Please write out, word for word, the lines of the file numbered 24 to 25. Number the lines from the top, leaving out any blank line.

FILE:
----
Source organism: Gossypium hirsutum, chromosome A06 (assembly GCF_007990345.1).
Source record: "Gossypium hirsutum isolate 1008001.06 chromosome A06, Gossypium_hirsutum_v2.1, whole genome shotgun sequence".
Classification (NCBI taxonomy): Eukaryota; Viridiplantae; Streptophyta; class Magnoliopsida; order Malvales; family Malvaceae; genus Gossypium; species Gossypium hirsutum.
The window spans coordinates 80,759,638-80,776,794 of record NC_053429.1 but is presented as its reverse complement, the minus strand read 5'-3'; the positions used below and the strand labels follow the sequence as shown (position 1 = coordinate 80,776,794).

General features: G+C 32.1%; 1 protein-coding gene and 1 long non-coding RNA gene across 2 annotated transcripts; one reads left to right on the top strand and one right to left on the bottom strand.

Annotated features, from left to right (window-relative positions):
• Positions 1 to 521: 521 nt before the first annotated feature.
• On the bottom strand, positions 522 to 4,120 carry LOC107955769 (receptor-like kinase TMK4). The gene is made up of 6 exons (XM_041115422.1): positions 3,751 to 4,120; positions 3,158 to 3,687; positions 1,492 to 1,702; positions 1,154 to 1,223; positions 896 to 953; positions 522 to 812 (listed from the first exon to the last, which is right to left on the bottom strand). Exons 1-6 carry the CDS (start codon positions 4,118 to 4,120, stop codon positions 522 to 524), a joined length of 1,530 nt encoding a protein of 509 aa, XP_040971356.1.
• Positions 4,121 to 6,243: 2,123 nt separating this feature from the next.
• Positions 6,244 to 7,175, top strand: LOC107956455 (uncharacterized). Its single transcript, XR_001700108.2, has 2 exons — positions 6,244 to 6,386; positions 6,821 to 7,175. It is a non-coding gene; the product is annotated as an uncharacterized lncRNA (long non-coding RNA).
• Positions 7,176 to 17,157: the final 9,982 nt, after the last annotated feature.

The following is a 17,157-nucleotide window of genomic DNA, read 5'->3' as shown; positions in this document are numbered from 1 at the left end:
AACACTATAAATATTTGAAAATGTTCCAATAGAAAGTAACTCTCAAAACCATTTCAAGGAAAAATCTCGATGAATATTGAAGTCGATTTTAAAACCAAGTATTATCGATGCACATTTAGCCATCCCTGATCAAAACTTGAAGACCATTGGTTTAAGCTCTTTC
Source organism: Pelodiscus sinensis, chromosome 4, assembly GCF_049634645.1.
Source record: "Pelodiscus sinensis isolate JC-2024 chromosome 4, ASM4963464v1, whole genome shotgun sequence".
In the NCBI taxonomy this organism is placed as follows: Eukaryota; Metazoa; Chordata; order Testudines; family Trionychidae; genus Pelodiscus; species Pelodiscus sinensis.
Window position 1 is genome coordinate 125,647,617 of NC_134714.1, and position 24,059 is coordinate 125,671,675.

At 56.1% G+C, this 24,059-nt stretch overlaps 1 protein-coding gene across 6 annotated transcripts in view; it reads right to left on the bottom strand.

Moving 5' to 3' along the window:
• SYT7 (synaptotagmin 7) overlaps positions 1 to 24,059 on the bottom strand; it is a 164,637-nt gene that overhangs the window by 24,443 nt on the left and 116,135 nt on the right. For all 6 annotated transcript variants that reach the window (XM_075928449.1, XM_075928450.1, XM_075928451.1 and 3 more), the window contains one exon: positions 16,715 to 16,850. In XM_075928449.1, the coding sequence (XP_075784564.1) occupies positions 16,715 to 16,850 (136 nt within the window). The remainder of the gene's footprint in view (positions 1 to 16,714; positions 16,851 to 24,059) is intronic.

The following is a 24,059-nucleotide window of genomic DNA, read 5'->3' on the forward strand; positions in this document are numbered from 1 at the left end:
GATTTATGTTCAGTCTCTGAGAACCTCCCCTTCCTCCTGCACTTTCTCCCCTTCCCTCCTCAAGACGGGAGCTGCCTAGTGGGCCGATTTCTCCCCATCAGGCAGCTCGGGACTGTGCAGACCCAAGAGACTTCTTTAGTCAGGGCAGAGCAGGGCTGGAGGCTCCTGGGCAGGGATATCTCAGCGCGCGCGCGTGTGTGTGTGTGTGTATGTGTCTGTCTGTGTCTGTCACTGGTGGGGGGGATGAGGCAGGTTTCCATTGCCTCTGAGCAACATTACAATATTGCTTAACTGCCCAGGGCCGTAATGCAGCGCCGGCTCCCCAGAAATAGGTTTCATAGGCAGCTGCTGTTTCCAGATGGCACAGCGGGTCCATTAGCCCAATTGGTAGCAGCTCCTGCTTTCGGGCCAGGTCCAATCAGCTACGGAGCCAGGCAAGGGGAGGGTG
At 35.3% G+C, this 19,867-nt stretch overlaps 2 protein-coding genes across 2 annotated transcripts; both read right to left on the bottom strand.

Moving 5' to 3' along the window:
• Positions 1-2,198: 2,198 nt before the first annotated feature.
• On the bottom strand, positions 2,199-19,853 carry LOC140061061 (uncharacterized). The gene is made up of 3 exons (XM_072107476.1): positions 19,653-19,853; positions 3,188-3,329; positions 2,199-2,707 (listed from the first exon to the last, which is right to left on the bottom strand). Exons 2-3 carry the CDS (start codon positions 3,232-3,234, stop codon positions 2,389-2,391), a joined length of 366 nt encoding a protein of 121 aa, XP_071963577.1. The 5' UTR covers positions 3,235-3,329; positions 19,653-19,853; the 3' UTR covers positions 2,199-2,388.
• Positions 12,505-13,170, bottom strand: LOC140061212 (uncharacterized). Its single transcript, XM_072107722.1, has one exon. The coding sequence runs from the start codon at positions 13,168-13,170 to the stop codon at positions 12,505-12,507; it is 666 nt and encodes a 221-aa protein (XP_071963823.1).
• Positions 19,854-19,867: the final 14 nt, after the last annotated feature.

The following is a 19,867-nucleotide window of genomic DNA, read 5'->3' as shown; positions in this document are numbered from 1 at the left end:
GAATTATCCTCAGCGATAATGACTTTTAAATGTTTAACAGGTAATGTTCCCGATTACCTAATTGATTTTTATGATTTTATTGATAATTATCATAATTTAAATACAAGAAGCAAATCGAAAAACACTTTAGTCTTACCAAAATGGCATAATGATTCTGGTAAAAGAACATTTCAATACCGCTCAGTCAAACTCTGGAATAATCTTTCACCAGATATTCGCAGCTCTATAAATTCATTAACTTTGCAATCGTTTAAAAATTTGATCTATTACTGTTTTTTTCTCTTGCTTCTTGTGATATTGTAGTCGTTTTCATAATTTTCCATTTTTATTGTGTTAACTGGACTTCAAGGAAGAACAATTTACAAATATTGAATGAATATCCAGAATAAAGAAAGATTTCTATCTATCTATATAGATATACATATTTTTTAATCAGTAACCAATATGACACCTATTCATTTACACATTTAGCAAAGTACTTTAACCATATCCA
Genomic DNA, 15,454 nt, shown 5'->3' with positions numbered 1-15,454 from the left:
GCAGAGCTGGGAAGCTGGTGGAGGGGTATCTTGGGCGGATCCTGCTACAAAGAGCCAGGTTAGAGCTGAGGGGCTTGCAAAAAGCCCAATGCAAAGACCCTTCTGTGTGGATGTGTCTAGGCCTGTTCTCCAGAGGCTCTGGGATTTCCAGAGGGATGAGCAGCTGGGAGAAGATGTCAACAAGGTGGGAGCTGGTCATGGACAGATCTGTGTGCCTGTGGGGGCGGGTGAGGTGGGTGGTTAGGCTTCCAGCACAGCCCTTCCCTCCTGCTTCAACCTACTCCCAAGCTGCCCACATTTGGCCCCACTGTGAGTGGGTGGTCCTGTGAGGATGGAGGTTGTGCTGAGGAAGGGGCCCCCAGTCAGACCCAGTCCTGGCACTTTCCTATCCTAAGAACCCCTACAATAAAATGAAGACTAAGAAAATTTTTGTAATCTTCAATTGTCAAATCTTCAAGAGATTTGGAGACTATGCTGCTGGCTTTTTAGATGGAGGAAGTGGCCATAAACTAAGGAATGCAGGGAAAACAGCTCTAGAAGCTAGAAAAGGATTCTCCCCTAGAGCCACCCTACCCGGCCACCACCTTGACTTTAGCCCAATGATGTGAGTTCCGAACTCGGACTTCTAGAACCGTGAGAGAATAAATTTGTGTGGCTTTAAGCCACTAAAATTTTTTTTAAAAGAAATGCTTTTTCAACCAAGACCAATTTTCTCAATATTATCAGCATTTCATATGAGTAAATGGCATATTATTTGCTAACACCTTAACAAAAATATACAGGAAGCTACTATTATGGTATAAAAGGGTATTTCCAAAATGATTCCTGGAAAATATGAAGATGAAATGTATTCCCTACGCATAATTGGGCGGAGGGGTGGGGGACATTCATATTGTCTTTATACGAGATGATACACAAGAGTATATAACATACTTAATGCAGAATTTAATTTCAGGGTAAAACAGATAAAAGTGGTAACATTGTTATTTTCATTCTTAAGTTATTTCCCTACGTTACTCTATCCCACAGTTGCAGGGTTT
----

Moving 5' to 3' along the window:
• Positions 1-2,198: 2,198 nt before the first annotated feature.